June 3rd, 2013
11:54 AM ET
(CNN) Forget hitting the greens - it's the fairway to heaven which is on the minds of some of the world's top golfers.
From Augusta's Amen Corner to an Amen on every corner, these golfers practice what they preach.
Players from across the PGA Tour meet regularly at a Bible group, whose members include high-profile stars such as major champions Bubba Watson, Webb Simpson and Stewart Cink.
Each week, the group will study one particular verse, with some players such as Kevin Streelman taking that particular scripture and getting it printed onto a golf club.
For Streelman, who won his first big PGA Tour tournament at the Tampa Bay Challenge in March, his reawakening has come following a period of struggle in his personal life.
"I would lie if I said that I was previously that way," he told CNN's Living Golf.
December 24th, 2012
11:23 AM ET
By Stephen Walsh, CNN
Are there really angels among us? Lorna Byrne claims she’s been able to see angels since she was a child. The Irish-born author of the international best-seller “Angels in My Hair” says guardian angels watch over believers and nonbelievers alike all the time.
So what exactly is an angel? The word angel is derived from the Greek angelos, which means "messenger." The Hebrew word malak has the same meaning. Christian theology teaches that angels are pure spirits created by God who carry out his will on Earth.
Byrne told CNN’s Dana Bash that she sees a multitude of angels that only appear around Christmastime. Watch the video to hear her describe what they look like and hear her advice to skeptics.
What do you think? Are angels real? Leave your comments below.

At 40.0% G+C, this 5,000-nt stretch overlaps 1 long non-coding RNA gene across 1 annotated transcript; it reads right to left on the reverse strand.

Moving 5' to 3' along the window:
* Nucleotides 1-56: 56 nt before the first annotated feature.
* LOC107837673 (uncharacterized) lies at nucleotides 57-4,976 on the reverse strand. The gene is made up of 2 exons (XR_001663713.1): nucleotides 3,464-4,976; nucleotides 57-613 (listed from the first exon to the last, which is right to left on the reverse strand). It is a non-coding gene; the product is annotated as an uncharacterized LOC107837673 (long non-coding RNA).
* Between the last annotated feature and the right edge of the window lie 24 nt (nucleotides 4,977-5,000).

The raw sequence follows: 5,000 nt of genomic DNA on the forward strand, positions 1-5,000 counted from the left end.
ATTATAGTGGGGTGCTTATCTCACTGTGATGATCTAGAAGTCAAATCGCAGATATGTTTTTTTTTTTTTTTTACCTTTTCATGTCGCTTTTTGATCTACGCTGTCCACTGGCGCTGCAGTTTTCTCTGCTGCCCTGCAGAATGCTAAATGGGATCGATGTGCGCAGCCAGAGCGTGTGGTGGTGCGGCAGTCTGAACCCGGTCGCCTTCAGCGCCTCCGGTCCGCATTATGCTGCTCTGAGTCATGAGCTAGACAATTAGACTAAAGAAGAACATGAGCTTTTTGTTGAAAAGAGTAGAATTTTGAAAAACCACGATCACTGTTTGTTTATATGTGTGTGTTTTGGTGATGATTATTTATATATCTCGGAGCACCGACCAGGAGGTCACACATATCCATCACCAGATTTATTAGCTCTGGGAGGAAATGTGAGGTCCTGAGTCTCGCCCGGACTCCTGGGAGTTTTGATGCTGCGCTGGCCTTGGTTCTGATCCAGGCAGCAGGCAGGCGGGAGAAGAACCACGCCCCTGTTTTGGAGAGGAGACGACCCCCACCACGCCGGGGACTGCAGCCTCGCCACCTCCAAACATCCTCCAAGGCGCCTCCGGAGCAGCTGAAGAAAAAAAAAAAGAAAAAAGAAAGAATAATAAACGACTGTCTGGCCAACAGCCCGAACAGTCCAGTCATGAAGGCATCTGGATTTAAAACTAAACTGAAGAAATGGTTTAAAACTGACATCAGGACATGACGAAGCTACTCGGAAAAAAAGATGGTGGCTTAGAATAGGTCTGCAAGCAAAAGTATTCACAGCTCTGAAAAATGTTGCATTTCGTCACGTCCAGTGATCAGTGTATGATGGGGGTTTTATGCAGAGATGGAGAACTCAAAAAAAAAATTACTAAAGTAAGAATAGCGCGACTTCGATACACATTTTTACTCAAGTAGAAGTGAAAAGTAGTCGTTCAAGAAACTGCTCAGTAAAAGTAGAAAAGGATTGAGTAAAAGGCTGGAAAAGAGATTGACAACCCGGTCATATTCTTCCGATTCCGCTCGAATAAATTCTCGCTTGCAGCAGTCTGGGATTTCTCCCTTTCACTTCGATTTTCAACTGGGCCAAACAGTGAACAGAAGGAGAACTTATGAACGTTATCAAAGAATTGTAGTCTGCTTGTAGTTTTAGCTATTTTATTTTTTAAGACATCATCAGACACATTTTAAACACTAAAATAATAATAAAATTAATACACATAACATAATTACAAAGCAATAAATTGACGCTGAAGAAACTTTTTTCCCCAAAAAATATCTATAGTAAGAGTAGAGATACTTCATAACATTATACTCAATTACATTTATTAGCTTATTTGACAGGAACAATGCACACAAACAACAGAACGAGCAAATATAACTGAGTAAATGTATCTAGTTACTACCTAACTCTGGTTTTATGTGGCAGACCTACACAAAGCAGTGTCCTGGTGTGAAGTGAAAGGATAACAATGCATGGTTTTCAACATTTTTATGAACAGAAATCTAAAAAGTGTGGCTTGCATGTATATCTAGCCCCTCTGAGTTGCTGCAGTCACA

November 26th, 2011
01:40 PM ET
By Jim Roope, CNN Radio National Correspondent
(CNN)–If you’re Catholic, mass this Sunday will sound different for the first time in nearly half a century.
You’ll hear it in the prayers of both the people and the priests.
“We have come back to a more accurate translation of the Latin from the Roman Missal,” said Fr. Rick Hilgartner, executive director of the Divine Office of Worship for the United States Conference of Catholic Bishops. “The language of prayer should be evocative, speaking in terms of imagery and metaphor.”
The changes are enormous, said Fr. Richard Albarano, of St. Francis Xavier Church in Burbank, California, and should help the 280 million English-speaking Catholics grow in their love for the mass. “The mass is the center of our lives,” said Albarano.
Not since the Second Vatican Council in 1965 have such sweeping changes been made.
The Vatican II changes were radical – the priest spoke in English instead of Latin and he faced the people instead of having his back to them. An Old Testament reading was also added to the mass, a surprise to many who thought of the Catholic Church as a New Testament only church.
Other changes, large and small, were designed by Pope John XXIII to get the people (and not just the priest) involved in the mass. But the changes were not communicated in advance. People showed up one Sunday morning, and it was all changed.
“They wondered if they were even in a Catholic church,” said Albarano.
This time, the Catholic Church has been talking about the changes, and communicating them to parishes, since 2000. For the past three months, many parishes have been working to ready their followers for the changes in the wording of the prayers.
That doesn’t mean some won’t be caught by surprise. “It’s going to be like Vatican II all over again,” Albarano said. “I haven’t heard much about catechizing across the Los Angeles Archdiocese at all. We said we were going to do it. I hope we did.”
To hear the complete story, click the audio player.
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